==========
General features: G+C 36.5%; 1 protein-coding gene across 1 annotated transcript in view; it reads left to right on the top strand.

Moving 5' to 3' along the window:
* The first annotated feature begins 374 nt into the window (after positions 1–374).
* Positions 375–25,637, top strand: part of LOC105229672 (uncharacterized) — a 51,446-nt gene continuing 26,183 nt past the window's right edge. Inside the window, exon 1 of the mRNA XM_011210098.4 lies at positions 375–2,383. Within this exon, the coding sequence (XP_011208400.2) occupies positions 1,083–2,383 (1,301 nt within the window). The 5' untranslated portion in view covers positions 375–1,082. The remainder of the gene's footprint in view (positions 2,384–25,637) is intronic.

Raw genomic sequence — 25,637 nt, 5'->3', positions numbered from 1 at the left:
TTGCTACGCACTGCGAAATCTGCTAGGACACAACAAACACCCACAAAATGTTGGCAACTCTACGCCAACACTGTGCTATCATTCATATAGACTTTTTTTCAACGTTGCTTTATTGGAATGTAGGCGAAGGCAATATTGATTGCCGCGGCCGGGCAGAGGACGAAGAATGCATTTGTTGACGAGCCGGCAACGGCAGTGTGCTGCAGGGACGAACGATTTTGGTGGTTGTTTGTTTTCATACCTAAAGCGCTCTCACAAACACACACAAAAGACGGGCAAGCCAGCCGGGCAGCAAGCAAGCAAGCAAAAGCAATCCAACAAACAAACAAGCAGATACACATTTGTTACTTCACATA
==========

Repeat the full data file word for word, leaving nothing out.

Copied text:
General features: G+C 36.5%; 1 protein-coding gene across 1 annotated transcript in view; it reads left to right on the top strand.

Moving 5' to 3' along the window:
* The first annotated feature begins 374 nt into the window (after positions 1–374).
* Positions 375–25,637, top strand: part of LOC105229672 (uncharacterized) — a 51,446-nt gene continuing 26,183 nt past the window's right edge. Inside the window, exon 1 of the mRNA XM_011210098.4 lies at positions 375–2,383. Within this exon, the coding sequence (XP_011208400.2) occupies positions 1,083–2,383 (1,301 nt within the window). The 5' untranslated portion in view covers positions 375–1,082. The remainder of the gene's footprint in view (positions 2,384–25,637) is intronic.

Raw genomic sequence — 25,637 nt, 5'->3', positions numbered from 1 at the left:
TTGCTACGCACTGCGAAATCTGCTAGGACACAACAAACACCCACAAAATGTTGGCAACTCTACGCCAACACTGTGCTATCATTCATATAGACTTTTTTTCAACGTTGCTTTATTGGAATGTAGGCGAAGGCAATATTGATTGCCGCGGCCGGGCAGAGGACGAAGAATGCATTTGTTGACGAGCCGGCAACGGCAGTGTGCTGCAGGGACGAACGATTTTGGTGGTTGTTTGTTTTCATACCTAAAGCGCTCTCACAAACACACACAAAAGACGGGCAAGCCAGCCGGGCAGCAAGCAAGCAAGCAAAAGCAATCCAACAAACAAACAAGCAGATACACATTTGTTACTTCACATA